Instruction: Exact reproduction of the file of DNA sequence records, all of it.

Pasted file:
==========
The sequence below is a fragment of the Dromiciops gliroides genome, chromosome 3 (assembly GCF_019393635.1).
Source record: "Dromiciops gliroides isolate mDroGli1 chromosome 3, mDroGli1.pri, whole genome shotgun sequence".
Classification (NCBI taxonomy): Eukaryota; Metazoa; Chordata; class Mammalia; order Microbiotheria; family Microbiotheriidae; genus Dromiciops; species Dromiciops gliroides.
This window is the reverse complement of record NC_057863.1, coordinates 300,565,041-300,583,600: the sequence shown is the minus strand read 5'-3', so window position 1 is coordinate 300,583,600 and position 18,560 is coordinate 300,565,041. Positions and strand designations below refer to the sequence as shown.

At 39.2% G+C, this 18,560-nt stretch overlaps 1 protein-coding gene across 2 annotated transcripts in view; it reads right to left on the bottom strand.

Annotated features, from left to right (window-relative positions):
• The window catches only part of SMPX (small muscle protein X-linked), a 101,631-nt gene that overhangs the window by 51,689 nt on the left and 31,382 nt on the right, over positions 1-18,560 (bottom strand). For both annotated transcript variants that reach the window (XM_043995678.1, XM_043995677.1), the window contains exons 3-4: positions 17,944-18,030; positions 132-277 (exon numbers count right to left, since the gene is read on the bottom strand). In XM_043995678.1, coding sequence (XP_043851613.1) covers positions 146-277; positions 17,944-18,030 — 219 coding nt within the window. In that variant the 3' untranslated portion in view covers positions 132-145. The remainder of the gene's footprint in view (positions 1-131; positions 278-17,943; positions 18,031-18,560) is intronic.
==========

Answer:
The sequence below is a fragment of the Dromiciops gliroides genome, chromosome 3 (assembly GCF_019393635.1).
Source record: "Dromiciops gliroides isolate mDroGli1 chromosome 3, mDroGli1.pri, whole genome shotgun sequence".
Classification (NCBI taxonomy): Eukaryota; Metazoa; Chordata; class Mammalia; order Microbiotheria; family Microbiotheriidae; genus Dromiciops; species Dromiciops gliroides.
This window is the reverse complement of record NC_057863.1, coordinates 300,565,041-300,583,600: the sequence shown is the minus strand read 5'-3', so window position 1 is coordinate 300,583,600 and position 18,560 is coordinate 300,565,041. Positions and strand designations below refer to the sequence as shown.

At 39.2% G+C, this 18,560-nt stretch overlaps 1 protein-coding gene across 2 annotated transcripts in view; it reads right to left on the bottom strand.

Annotated features, from left to right (window-relative positions):
• The window catches only part of SMPX (small muscle protein X-linked), a 101,631-nt gene that overhangs the window by 51,689 nt on the left and 31,382 nt on the right, over positions 1-18,560 (bottom strand). For both annotated transcript variants that reach the window (XM_043995678.1, XM_043995677.1), the window contains exons 3-4: positions 17,944-18,030; positions 132-277 (exon numbers count right to left, since the gene is read on the bottom strand). In XM_043995678.1, coding sequence (XP_043851613.1) covers positions 146-277; positions 17,944-18,030 — 219 coding nt within the window. In that variant the 3' untranslated portion in view covers positions 132-145. The remainder of the gene's footprint in view (positions 1-131; positions 278-17,943; positions 18,031-18,560) is intronic.